This year has in many ways been a difficult one for Jews everywhere. From Poway to Paris, from the streets of Brooklyn to this month’s shooting in Jersey City, the specter of anti-Semitism has reared its head. Still, wherever in the world the Jewish people find themselves, the light of the Chanukah menorah continues to brighten the darkness, starting at home and extending to the street outside, always growing in number:one candle the first night, two on the second, and so on.

The Chanukah story is a familiar one. The Festival of Lights recalls the unlikely victory of a militarily weak but spiritually strong Jewish people over a powerful enemy intent on crushing Israel and the Jewish way of life. The miraculous victory culminated with the rededication of the Holy Temple in Jerusalem and the kindling of its golden menorah. Pure olive oil was needed to light the menorah, but the Jews could only find one small, undefiled cruse—enough to burn for only one day. Miraculously, the oil burned for eight days and nights.

For the last 2,100 years, the Jewish people have commemorated these eight days of Chanukah, especially by lighting the menorah. This has been done in places near and far, in times good and bad. The victory of Chanukah, the Rebbe—Rabbi Menachem M. Schneerson, of righteous memory—wrote, is celebrated “as a symbol and message of the triumph of freedom over oppression, of spirit over matter, of light over darkness.”

In the early 1970s, the Rebbe introduced a Chanukah awareness campaign, urging increased private observance and public displays of the eight-day holiday. Jews had once kindled their menorahs outside their homes, the Rebbe explained, but centuries of persecution had driven them indoors. Those days were over. Starting in America, it was time to bring the light of the menorah out once again to the streets—not only as a reminder that the Jewish people are free of persecution and can enjoy their rights as a minority, but as a universal message of freedom and liberty for all.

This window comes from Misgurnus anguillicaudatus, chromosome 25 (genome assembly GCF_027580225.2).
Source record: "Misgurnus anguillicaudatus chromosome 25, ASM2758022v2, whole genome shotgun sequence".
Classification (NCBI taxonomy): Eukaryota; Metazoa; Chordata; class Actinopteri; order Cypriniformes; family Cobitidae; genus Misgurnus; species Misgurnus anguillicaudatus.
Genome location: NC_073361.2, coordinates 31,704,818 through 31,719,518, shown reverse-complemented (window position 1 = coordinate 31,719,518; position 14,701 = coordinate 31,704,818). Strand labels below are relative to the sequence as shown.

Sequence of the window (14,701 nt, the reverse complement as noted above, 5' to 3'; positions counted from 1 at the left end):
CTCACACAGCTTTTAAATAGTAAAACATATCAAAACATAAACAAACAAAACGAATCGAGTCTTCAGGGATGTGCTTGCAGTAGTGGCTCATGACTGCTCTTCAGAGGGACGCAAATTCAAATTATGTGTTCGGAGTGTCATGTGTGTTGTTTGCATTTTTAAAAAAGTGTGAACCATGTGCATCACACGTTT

Aptly, the first public menorah—small, wooden and white—rose in the cradle of American liberty, erected in Philadelphia’s Independence Square in 1974. The next year, a Chabad-Lubavitch rabbi and a Holocaust-survivor rock promoter in San Francisco dreamed up a 25-foot menorah, putting it up in the heart of the American counter culture. In 1977, a massive menorah went up on Fifth Avenue, adjacent to Central Park in Manhattan; two years later, President Jimmy Carter inaugurated the menorah outside of the White House. That menorah in Washington, D.C.,—dubbed the National Menorah—and lit ever since—turned 40 this year.

“The Chanukah Menorah, with its universal message, which is especially akin to the spirit of liberty and independence of this nation,” the Rebbe wrote in 1982, “has won a place not only in Jewish life, but also in the life of the American people.”

Like so many positive aspects of American life, the public menorah has since been exported around the world. Today, 15,000 public menorahs illuminate the darkness from Moscow to Kiev, from Malta to Mumbai.

Chabad-Lubavitch emissaries in the United States and around the world have reported more and more people, Jews and non-Jews, joining in the public kindling of the menorah.